IT investments pay dividends by identifying errors

April 28, 2006

Of the $120 billion spent on healthcare in the U.S. annually, about 10% to 20% is wasted on inappropriate treatment. What if some of those funds were invested in enterprise information systems? Imagine the possibility of routinely using such systems to identify trends in medical imaging procedures and highlight potential errors, inaccuracies, and waste.

Of the $120 billion spent on healthcare in the U.S. annually, about 10% to 20% is wasted on inappropriate treatment. What if some of those funds were invested in enterprise information systems? Imagine the possibility of routinely using such systems to identify trends in medical imaging procedures and highlight potential errors, inaccuracies, and waste.

Such enterprise-wide systems could also identify a better test based on proven outcomes or alert physicians that an exam order duplicates a recently reported procedure, said Dr. Ramin Khorasani, vice chair of radiology at Brigham and Women's Hospital in Boston, during a presentation at the Society for Imaging Informatics in Medicine meeting on Thursday.

The chance to develop such IT safeguards could come in 2007, when Medicare will add a 2% reimbursement incentive to healthcare facilities that support treatment with better outcomes. The funds should encourage imaging departments to identify misused, overused, and underused procedures, Khorasani said.

"You need to find out what goes wrong in your department in order to take steps to correct it," he said.

Brigham and Women's recently completed an 18-month study evaluating diagnostic procedure volumes and comparing them with positive results, follow-up recommendations by radiologists, and lost revenue tied to billing.

"When we started the project, we discovered that the data had never been previously collected for this type of analysis," he said.

Khorasani shared data from an evaluation of 1000 CT head examinations. The frequency of ordering by individual emergency room physicians could identify potential overuse and underuse, both of which can affect patient treatment and safety.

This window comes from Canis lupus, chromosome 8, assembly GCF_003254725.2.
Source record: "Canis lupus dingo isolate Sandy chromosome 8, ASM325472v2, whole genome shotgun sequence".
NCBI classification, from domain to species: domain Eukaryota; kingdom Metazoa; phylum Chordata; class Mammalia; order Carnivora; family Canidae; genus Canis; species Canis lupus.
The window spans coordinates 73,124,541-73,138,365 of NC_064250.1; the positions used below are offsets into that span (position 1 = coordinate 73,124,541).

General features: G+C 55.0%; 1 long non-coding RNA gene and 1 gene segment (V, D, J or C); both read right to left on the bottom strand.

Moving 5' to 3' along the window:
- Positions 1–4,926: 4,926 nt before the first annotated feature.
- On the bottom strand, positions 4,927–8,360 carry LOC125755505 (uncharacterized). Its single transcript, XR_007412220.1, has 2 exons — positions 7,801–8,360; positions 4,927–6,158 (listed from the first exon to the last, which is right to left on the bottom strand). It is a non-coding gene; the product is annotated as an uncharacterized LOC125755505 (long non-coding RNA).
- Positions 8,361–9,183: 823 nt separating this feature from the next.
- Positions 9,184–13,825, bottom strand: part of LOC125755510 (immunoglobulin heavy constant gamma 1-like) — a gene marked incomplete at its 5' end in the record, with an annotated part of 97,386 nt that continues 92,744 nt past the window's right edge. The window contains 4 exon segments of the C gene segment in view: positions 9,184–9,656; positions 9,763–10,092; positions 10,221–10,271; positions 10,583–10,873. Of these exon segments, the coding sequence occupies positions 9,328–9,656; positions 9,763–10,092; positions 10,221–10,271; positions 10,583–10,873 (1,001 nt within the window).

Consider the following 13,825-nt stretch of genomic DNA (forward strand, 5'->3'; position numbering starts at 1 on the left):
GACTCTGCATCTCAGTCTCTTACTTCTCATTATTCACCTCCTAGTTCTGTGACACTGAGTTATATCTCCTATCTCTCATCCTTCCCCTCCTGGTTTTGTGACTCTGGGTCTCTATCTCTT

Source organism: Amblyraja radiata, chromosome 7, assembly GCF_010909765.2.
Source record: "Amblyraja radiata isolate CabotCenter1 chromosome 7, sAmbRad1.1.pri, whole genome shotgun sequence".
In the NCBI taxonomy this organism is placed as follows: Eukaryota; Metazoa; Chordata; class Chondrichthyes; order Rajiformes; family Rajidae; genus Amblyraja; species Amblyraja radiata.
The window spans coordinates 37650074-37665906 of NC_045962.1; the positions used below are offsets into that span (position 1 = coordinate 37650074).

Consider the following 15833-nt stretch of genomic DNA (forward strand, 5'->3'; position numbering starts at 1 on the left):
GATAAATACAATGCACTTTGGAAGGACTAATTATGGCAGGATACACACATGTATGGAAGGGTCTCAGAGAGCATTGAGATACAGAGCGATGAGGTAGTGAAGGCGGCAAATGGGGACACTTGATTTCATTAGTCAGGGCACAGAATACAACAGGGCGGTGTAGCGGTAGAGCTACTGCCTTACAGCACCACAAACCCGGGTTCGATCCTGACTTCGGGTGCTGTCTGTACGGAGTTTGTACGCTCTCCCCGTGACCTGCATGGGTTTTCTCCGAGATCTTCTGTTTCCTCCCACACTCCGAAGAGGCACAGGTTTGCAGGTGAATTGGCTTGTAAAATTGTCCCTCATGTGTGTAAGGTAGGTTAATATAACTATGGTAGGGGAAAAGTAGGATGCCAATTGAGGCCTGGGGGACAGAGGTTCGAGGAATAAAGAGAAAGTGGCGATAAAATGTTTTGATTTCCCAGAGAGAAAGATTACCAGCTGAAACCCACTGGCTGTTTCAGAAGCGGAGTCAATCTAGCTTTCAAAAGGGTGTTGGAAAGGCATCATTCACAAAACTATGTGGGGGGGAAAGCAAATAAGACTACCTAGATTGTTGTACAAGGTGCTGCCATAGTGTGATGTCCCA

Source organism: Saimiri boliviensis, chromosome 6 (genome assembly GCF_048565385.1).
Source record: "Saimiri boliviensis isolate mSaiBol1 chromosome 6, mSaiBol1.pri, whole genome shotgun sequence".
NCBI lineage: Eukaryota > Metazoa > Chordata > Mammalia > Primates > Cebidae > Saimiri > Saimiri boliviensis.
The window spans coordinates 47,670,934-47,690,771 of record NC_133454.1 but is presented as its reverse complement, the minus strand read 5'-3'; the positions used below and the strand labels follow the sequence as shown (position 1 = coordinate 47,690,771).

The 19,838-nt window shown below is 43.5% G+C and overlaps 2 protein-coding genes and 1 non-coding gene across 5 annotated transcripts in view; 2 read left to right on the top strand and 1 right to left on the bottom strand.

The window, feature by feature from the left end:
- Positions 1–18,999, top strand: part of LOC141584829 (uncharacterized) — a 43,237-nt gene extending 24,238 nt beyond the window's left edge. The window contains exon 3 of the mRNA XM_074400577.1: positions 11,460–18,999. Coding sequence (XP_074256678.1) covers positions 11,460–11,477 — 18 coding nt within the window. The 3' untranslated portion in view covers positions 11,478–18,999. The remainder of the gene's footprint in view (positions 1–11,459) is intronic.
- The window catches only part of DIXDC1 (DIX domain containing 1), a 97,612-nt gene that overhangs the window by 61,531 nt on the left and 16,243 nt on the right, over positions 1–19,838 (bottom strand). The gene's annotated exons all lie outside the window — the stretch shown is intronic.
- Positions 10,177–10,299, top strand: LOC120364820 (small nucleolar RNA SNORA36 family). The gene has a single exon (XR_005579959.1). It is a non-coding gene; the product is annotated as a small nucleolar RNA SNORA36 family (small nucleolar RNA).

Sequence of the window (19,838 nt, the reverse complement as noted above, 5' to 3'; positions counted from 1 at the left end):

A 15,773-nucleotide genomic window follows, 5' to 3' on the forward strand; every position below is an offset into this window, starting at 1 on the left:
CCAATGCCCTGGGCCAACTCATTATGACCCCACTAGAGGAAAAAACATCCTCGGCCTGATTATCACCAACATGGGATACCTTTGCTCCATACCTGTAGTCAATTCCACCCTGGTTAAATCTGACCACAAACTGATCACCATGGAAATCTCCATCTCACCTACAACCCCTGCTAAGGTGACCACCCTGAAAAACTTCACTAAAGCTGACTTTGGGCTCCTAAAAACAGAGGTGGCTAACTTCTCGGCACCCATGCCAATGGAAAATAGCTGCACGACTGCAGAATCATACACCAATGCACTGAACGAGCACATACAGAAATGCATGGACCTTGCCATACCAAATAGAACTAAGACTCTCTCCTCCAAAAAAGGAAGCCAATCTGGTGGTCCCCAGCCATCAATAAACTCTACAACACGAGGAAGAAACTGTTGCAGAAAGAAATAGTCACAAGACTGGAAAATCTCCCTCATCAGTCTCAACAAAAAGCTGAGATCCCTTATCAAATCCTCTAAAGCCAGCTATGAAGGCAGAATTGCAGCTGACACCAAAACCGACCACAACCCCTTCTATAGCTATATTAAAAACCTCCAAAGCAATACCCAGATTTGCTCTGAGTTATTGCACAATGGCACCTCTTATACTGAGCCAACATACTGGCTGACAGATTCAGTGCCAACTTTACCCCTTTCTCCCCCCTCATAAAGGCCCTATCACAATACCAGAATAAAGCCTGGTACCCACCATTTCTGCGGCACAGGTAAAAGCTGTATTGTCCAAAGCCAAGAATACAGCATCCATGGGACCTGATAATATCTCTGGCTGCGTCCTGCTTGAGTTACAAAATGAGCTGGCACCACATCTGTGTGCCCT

"We discovered that one physician ordered a CT head exam for one out of every 10 patients who admitted to the ER. Further data mining determined that a portion of these patients had no symptoms that could possibly merit a head CT exam," he said.

The percentage of positive outcomes was compared with individual categories of referring physicians. For example, exams ordered by neurosurgeons produced 20% higher outcomes than general practice physicians. But that does not necessarily mean that general practice physicians are ordering the procedures in error, he said. It's logical that patients of neurosurgeons will demonstrate a high percentage of positive outcomes from head imaging procedures.

The evaluation also tracked radiologists' recommendations for additional procedures. A surprising percentage of referring physicians did not order additional studies, Khorasani said. In other findings, Khorasani learned that some radiology residents do not follow ACR protocols. And about 1% of all procedures misidentify the ordering physician. Overall, the study determined that for every CPT code billed, $10 is wasted in some manner.

On a positive note, ER physicians who learned that a head CT had recently been performed cancelled a new head CT order, relying on the report results of the original exam.

Khorasini encouraged attendees to utilize their enterprise information systems to perform similar studies, take the results to their chief operating officers, and ask that 50% of wasted costs be invested in information technology.

"You can use information available in enterprise systems to increase quality, improve patient safety and become a more efficient department," he said.